Conditions

 

Several conditions can lead to or worsen back, leg, and neck pain.

Click on the condition below to learn more about it.

Cervical Disc Degeneration

Overview

Degeneration of the cervical disc occurs as we age. Injury, daily wear and tear, and genetics also contribute to this process. Degeneration consists of damage to the cervical disc, which may then become narrowed or may herniate. This causes symptoms of pain, numbness, tingling, and/or weakness in the arms or shoulders, and may also cause neck pain. The available treatments are directed at these symptoms and do not represent a cure for the degenerative process.

Symptoms

  • Neck pain
  • Pain, numbness, or tingling in the arms or shoulders
  • Weakness in the arms or shoulders

Cervical-segment-300x228

Degenerative Scoliosis

Overview

Adult degenerative scoliosis is a condition where a right-left or lateral curve develops in a previously straight spine secondary to advanced degenerative disc disease. This curvature occurs as a result of deterioration (or degeneration) of the disc space and joints in the back of the spine. As the joints degenerate they create a misalignment in the back, resulting in a bend or curvature. This misalignment of the spine can cause back and/or leg pain due to muscle fatigue and nerve impingement and may lead to a condition known as lumbar (lower back) stenosis. Adult degenerative scoliosis is more common in the lower back and most frequently occurs in people over 65 years of age.

Symptoms

  • Pain in the back and/or legs
  • Spinal deformity
  • Pain may occur on one or both sides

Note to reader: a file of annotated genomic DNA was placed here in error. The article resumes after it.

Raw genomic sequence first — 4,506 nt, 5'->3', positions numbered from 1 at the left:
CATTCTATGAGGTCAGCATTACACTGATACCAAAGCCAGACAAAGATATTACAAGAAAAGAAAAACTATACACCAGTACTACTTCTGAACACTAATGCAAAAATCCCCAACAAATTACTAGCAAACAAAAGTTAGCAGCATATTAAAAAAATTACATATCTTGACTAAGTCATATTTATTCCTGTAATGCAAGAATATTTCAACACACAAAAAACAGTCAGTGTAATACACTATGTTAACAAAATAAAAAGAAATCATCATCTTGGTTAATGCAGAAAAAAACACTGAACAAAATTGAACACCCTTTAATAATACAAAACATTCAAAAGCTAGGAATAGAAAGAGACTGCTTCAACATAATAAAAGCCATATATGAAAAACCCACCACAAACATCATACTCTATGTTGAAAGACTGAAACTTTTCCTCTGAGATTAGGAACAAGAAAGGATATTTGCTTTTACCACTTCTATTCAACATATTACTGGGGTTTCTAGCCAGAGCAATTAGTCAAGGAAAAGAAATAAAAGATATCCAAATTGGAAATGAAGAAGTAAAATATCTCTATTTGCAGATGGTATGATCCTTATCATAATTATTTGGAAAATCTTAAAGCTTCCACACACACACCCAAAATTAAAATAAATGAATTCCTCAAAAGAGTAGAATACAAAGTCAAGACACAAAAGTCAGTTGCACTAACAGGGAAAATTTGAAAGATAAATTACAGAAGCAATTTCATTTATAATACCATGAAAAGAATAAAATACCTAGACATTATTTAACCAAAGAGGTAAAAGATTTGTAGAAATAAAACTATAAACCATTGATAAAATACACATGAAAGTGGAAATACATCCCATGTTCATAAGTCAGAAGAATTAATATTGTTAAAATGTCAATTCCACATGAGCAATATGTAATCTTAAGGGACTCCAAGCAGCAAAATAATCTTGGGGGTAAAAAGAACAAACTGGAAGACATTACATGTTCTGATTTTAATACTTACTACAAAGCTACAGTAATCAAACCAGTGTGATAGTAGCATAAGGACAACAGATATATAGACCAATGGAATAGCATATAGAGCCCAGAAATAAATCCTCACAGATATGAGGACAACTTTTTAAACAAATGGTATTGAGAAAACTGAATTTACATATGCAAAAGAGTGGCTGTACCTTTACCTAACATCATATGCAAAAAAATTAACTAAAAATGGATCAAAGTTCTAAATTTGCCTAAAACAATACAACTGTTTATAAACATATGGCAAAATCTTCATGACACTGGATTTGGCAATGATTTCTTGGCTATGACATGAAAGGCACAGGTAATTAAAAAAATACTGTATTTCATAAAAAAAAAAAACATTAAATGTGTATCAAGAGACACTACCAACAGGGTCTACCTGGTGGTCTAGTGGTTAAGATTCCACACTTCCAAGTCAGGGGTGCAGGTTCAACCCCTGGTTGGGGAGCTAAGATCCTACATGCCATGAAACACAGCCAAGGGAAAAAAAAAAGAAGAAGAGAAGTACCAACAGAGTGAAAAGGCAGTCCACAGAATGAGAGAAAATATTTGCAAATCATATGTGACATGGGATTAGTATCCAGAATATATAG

• Pain that worsens when standing or walking
  • Lying down relieves pressure on the spine and reduces pain
  • Uneven shoulders or waist
  • Shoulder blade protrusion

Diagnosing Adult Degenerative Scoliosis

Your doctor will perform a physical examination to identify areas of pain and weakness and will evaluate your balance and the overall movement of your spine. Your doctor will also collect information about the history of your symptoms, including medicine you have taken for your condition. After your examination, your doctor may use tests to help establish his or her diagnosis. Some of these tests include X-ray, CT (computed tomography) scan, and MRI (magnetic resonance imaging). Together, all of these techniques help to confirm a diagnosis of adult degenerative scoliosis.

Degenerative Spondylolisthesis

Overview

Spondylolisthesis (spon-di-loh-lis-thee-sis) is a condition where one vertebra has slipped forward over another one below it. This misalignment typically occurs as a result of advanced degenerative disc disease, stress fractures, or congenital abnormalities, and in rare cases from a tumor or trauma. Degenerative spondylolisthesis is a consequence of the aging process in which the bones, joints, and ligaments in the spine grow weakened and become less able to maintain the alignment of the spinal column. This type of spondylolisthesis typically occurs at one of two levels in the lumbar spine:

  • L4-L5 (most common)
  • L3-L4

Degenerative spondylolisthesis is more common in people over age 50 and, in particular, among individuals over age 65. Women are two to three times as likely as men to be diagnosed. Spondylolisthesis can cause impingement of the nerves and/or fatigue of the back muscles and may result in lower back and/or leg pain.

Symptoms

  • Lower back and/or leg pain
  • Sciatica, an aching pain in the hips, buttocks, and lower back that radiates (spreads) into the back of the thighs and legs
  • A shuffling gait when walking
  • Weakness in the lower extremities
  • Abnormal posture

Diagnosing Spondylolisthesis